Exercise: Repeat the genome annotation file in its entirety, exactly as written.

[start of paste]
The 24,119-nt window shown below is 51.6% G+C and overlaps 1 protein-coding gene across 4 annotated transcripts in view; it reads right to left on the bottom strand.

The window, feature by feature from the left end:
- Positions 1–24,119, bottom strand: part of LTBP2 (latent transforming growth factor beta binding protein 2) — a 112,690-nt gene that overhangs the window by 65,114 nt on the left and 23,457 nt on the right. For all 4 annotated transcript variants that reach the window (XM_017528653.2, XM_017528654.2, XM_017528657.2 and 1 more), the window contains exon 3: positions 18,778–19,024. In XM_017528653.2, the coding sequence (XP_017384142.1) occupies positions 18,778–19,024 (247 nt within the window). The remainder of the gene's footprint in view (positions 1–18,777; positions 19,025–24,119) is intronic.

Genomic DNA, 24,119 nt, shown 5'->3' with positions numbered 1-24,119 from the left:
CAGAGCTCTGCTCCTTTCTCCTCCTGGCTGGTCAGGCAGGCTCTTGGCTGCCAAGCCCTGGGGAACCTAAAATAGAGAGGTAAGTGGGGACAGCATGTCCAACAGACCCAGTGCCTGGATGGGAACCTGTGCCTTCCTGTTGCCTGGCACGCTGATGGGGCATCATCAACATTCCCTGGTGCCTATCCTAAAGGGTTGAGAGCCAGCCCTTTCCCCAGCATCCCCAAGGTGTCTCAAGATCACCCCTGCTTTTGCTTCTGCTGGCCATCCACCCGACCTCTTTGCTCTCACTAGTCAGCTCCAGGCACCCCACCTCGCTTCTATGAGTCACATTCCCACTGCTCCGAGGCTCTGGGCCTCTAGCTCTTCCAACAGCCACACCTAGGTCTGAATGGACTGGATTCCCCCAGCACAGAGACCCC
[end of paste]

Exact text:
The 24,119-nt window shown below is 51.6% G+C and overlaps 1 protein-coding gene across 4 annotated transcripts in view; it reads right to left on the bottom strand.

The window, feature by feature from the left end:
- Positions 1–24,119, bottom strand: part of LTBP2 (latent transforming growth factor beta binding protein 2) — a 112,690-nt gene that overhangs the window by 65,114 nt on the left and 23,457 nt on the right. For all 4 annotated transcript variants that reach the window (XM_017528653.2, XM_017528654.2, XM_017528657.2 and 1 more), the window contains exon 3: positions 18,778–19,024. In XM_017528653.2, the coding sequence (XP_017384142.1) occupies positions 18,778–19,024 (247 nt within the window). The remainder of the gene's footprint in view (positions 1–18,777; positions 19,025–24,119) is intronic.

Genomic DNA, 24,119 nt, shown 5'->3' with positions numbered 1-24,119 from the left:
CAGAGCTCTGCTCCTTTCTCCTCCTGGCTGGTCAGGCAGGCTCTTGGCTGCCAAGCCCTGGGGAACCTAAAATAGAGAGGTAAGTGGGGACAGCATGTCCAACAGACCCAGTGCCTGGATGGGAACCTGTGCCTTCCTGTTGCCTGGCACGCTGATGGGGCATCATCAACATTCCCTGGTGCCTATCCTAAAGGGTTGAGAGCCAGCCCTTTCCCCAGCATCCCCAAGGTGTCTCAAGATCACCCCTGCTTTTGCTTCTGCTGGCCATCCACCCGACCTCTTTGCTCTCACTAGTCAGCTCCAGGCACCCCACCTCGCTTCTATGAGTCACATTCCCACTGCTCCGAGGCTCTGGGCCTCTAGCTCTTCCAACAGCCACACCTAGGTCTGAATGGACTGGATTCCCCCAGCACAGAGACCCC